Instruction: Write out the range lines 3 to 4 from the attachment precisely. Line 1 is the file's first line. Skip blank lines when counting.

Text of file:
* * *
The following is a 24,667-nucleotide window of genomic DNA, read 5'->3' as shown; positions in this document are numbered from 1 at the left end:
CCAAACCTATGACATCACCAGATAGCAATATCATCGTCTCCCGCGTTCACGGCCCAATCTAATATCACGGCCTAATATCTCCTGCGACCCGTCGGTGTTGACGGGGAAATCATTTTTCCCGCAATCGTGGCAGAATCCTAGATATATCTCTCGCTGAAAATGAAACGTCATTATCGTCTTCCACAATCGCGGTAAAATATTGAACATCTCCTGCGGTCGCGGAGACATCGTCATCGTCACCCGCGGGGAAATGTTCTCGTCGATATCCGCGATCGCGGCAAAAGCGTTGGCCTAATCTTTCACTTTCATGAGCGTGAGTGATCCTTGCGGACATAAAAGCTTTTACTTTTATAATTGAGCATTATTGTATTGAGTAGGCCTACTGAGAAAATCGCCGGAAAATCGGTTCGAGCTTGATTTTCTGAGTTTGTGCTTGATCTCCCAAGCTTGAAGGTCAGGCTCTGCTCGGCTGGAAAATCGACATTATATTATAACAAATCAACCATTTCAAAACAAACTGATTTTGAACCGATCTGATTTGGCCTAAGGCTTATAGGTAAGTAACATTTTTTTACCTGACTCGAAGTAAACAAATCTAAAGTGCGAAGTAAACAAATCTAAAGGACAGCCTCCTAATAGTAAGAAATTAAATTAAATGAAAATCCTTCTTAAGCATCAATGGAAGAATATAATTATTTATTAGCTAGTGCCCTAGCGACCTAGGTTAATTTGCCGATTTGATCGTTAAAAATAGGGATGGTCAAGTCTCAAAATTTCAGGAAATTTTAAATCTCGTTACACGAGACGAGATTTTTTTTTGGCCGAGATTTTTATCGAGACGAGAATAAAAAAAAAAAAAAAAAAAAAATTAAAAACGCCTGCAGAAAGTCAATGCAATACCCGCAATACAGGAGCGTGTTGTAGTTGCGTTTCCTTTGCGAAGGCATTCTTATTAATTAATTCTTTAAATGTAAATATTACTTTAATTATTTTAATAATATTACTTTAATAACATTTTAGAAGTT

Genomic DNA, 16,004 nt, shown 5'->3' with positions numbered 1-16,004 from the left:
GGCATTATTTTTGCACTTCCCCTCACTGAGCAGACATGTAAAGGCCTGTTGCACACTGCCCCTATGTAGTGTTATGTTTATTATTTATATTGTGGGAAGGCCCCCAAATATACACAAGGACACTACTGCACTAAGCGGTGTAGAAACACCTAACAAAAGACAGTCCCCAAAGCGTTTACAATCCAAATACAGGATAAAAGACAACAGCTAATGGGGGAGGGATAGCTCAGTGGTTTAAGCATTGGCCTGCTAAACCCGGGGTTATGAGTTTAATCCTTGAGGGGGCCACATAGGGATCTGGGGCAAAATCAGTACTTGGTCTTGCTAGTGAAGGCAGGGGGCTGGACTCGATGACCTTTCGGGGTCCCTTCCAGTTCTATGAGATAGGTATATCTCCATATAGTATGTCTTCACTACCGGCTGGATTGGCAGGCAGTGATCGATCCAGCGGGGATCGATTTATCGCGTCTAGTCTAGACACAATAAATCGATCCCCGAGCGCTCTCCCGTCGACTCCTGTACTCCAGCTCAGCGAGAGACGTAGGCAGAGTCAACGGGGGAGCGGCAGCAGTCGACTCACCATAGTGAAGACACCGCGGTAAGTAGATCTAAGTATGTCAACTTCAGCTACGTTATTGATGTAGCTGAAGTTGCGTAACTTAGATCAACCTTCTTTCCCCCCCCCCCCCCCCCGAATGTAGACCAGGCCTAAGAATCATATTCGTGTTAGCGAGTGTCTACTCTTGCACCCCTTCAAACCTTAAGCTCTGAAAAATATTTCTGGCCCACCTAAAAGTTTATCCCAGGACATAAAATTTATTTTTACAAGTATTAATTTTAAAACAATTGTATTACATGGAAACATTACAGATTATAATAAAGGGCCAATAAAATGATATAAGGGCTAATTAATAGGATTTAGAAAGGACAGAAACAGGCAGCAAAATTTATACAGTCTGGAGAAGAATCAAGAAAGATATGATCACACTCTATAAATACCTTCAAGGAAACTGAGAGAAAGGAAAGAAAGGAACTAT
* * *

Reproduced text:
Genomic DNA, 16,004 nt, shown 5'->3' with positions numbered 1-16,004 from the left:
GGCATTATTTTTGCACTTCCCCTCACTGAGCAGACATGTAAAGGCCTGTTGCACACTGCCCCTATGTAGTGTTATGTTTATTATTTATATTGTGGGAAGGCCCCCAAATATACACAAGGACACTACTGCACTAAGCGGTGTAGAAACACCTAACAAAAGACAGTCCCCAAAGCGTTTACAATCCAAATACAGGATAAAAGACAACAGCTAATGGGGGAGGGATAGCTCAGTGGTTTAAGCATTGGCCTGCTAAACCCGGGGTTATGAGTTTAATCCTTGAGGGGGCCACATAGGGATCTGGGGCAAAATCAGTACTTGGTCTTGCTAGTGAAGGCAGGGGGCTGGACTCGATGACCTTTCGGGGTCCCTTCCAGTTCTATGAGATAGGTATATCTCCATATAGTATGTCTTCACTACCGGCTGGATTGGCAGGCAGTGATCGATCCAGCGGGGATCGATTTATCGCGTCTAGTCTAGACACAATAAATCGATCCCCGAGCGCTCTCCCGTCGACTCCTGTACTCCAGCTCAGCGAGAGACGTAGGCAGAGTCAACGGGGGAGCGGCAGCAGTCGACTCACCATAGTGAAGACACCGCGGTAAGTAGATCTAAGTATGTCAACTTCAGCTACGTTATTGATGTAGCTGAAGTTGCGTAACTTAGATCAACCTTCTTTCCCCCCCCCCCCCCCCCGAATGTAGACCAGGCCTAAGAATCATATTCGTGTTAGCGAGTGTCTACTCTTGCACCCCTTCAAACCTTAAGCTCTGAAAAATATTTCTGGCCCACCTAAAAGTTTATCCCAGGACATAAAATTTATTTTTACAAGTATTAATTTTAAAACAATTGTATTACATGGAAACATTACAGATTATAATAAAGGGCCAATAAAATGATATAAGGGCTAATTAATAGGATTTAGAAAGGACAGAAACAGGCAGCAAAATTTATACAGTCTGGAGAAGAATCAAGAAAGATATGATCACACTCTATAAATACCTTCAAGGAAACTGAGAGAAAGGAAAGAAAGGAACTAT